Tonight on my way to the subway, I passed Ladurée, the Parisian macaron shop. Even though I hold as objective truth than one should never step foot in foreign outposts of shops that are beloved institutions in their home countries, I did anyway. Blame my overactive bladder and preference to use the bathroom in a fancy French café over a McDonalds: once in the door, I couldn’t help but eye the offerings. And when I noticed rose glace on the menu, the battle was over before it began. I had been on the lookout for floral-flavored ice cream above all other food in France, because I remember like it was yesterday the moment I had my first taste of fleur glace from a street vendor in Paris two decades ago. One of the best things I have ever tasted. And yet, I could not for the life of me find flower-flavored ice cream in wintry Paris. No street vendors in sight, and the shops only had rose sorbet.
All this to say, I quickly abandoned my deeply-held convictions and ordered a scoop of Ladurée’s rose glace, from an excessively sweet waitress with a Staten Island accent. It tasted delicious in the way American ice cream can taste delicious, but it was not at all like the life-altering French ice cream I had in 1993. While eating, I eavesdropped on conversations transpiring in English. I paid with dollar bills.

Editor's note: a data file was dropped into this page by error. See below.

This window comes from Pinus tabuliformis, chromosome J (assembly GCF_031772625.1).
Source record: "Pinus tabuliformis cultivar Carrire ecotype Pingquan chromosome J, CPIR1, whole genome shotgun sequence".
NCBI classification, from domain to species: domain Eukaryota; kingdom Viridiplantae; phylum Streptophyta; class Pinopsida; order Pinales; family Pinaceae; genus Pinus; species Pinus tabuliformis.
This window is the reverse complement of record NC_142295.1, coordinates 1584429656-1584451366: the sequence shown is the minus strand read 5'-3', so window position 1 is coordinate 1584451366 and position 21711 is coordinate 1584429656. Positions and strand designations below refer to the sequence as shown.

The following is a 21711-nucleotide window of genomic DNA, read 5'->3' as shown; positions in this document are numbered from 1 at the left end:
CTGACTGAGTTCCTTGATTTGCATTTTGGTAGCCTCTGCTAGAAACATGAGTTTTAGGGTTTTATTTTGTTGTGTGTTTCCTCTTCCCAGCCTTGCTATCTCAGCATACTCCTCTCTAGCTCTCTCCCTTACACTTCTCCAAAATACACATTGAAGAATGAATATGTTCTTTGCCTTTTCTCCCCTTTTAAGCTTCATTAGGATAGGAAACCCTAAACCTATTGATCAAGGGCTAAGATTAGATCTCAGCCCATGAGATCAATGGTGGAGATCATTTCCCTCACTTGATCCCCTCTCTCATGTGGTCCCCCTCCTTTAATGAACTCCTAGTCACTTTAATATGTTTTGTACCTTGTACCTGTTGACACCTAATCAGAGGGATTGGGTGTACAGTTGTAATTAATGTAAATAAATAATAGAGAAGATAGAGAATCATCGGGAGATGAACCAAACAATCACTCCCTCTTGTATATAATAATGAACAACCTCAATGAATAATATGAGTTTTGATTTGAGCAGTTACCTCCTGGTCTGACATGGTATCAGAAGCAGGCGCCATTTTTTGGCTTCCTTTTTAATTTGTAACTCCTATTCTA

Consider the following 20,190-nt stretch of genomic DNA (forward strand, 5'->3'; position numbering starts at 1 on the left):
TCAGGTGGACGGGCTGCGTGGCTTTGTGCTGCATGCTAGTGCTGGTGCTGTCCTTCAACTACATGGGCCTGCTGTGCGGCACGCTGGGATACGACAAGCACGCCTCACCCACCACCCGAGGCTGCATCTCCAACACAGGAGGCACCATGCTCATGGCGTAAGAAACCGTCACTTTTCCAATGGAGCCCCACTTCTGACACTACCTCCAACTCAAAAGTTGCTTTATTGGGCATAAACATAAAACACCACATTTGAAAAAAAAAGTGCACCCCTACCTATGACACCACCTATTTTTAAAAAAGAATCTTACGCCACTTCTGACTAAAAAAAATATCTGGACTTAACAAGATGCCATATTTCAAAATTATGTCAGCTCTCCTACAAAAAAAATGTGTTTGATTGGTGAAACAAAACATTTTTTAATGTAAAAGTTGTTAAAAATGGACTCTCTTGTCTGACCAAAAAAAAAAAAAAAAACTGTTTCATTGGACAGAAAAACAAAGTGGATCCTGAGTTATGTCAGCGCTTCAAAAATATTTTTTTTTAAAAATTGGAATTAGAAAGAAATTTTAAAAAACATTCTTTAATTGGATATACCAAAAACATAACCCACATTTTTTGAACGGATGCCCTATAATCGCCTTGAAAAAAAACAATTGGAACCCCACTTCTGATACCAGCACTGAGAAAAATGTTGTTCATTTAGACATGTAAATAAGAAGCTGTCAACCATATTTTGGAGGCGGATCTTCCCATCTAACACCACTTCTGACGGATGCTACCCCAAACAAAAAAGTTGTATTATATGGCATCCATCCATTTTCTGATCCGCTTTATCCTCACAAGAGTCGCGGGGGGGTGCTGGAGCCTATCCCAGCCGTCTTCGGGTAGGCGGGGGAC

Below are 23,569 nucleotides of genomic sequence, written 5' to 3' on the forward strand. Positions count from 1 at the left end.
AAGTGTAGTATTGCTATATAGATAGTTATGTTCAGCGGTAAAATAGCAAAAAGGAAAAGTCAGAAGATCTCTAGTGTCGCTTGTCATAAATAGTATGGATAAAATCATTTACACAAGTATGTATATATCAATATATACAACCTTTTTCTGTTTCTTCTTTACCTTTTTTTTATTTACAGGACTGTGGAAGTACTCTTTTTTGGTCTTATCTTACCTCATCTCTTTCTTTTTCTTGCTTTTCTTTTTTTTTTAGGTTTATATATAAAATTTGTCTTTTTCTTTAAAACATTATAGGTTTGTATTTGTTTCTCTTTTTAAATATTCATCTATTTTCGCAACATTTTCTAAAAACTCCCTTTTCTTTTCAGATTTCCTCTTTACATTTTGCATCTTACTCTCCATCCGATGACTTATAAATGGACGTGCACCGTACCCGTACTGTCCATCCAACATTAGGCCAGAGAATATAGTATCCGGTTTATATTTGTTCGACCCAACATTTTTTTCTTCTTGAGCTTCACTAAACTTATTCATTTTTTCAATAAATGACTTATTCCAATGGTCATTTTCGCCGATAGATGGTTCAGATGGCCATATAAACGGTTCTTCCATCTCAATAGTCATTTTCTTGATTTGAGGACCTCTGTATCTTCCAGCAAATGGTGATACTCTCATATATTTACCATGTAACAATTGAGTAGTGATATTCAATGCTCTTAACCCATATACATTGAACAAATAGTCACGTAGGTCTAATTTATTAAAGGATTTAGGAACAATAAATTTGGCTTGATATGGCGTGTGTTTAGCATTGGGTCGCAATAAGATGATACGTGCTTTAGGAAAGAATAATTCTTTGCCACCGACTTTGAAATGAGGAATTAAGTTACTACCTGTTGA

And I felt the looming threat of tarnishing the memory of the Ladurée in Saint Germain, where I bought macarons made more heavenly by the knowledge they came into existence in their motherland, were sold in a luxe shop that would have been guillotined during the French Revolution, and were requested in halting French from snooty employees who couldn’t be bothered with silly American customs like politeness. Ladurée should never have crossed the Atlantic.
And I should never have followed that ice cream with chocolate… but that’s a story for a different blog.